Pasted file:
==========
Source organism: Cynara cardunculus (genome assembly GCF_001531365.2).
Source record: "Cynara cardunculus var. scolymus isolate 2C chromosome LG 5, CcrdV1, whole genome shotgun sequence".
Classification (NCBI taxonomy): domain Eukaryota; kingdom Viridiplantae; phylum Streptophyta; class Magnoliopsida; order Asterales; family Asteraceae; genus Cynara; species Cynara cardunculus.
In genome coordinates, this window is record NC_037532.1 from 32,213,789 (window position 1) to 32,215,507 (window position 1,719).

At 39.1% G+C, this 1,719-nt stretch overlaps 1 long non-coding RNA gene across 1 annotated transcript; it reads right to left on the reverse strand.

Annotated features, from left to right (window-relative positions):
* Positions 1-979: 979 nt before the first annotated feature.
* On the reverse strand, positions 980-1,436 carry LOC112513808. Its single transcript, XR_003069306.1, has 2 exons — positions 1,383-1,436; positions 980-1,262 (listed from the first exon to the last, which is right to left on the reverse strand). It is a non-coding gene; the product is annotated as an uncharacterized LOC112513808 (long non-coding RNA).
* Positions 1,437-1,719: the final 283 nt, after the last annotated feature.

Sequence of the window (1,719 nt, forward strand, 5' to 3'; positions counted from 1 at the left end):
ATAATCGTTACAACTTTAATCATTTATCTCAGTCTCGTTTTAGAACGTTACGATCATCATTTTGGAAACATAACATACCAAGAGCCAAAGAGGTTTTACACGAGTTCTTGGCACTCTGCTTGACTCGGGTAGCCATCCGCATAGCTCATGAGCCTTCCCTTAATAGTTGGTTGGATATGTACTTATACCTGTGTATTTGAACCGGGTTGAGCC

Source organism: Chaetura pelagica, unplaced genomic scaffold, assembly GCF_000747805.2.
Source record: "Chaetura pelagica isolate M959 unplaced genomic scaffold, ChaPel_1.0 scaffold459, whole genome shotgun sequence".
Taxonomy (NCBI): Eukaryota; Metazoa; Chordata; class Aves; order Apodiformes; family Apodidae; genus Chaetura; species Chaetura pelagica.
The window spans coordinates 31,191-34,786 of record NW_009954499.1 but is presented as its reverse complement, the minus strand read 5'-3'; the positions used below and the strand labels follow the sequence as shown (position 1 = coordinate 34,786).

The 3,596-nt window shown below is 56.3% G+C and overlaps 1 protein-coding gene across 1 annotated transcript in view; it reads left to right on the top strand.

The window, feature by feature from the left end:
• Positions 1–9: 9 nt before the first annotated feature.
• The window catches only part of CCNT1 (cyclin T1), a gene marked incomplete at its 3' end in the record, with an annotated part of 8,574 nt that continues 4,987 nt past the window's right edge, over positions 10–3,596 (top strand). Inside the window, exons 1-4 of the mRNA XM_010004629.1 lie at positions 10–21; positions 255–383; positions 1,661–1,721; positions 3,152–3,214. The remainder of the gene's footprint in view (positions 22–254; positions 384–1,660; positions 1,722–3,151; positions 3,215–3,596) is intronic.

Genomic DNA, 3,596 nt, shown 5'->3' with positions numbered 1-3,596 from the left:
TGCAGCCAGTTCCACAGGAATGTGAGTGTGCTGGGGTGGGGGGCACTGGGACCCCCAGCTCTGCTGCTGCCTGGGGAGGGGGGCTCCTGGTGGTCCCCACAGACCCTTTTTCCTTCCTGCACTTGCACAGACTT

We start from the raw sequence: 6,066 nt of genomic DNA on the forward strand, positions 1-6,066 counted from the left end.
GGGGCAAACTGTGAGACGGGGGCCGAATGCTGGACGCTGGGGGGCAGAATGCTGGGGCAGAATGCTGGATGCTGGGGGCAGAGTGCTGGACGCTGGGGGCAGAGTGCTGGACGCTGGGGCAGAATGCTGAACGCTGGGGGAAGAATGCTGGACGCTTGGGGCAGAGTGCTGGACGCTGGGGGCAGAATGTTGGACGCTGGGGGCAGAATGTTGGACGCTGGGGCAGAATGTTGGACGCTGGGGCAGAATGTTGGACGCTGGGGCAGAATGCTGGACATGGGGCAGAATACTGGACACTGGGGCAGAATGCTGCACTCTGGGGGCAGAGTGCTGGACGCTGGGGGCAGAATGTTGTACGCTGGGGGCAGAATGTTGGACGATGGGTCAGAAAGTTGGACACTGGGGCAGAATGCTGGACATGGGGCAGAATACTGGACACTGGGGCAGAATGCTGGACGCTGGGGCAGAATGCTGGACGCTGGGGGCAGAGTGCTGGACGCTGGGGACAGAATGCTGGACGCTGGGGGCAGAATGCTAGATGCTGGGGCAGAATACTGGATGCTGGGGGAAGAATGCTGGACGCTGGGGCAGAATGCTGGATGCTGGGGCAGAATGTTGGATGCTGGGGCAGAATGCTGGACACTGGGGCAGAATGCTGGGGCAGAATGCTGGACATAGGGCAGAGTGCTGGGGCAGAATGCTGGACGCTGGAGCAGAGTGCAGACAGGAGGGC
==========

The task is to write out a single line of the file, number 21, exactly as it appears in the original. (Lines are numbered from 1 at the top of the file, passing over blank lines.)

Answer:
TGCAGCCAGTTCCACAGGAATGTGAGTGTGCTGGGGTGGGGGGCACTGGGACCCCCAGCTCTGCTGCTGCCTGGGGAGGGGGGCTCCTGGTGGTCCCCACAGACCCTTTTTCCTTCCTGCACTTGCACAGACTT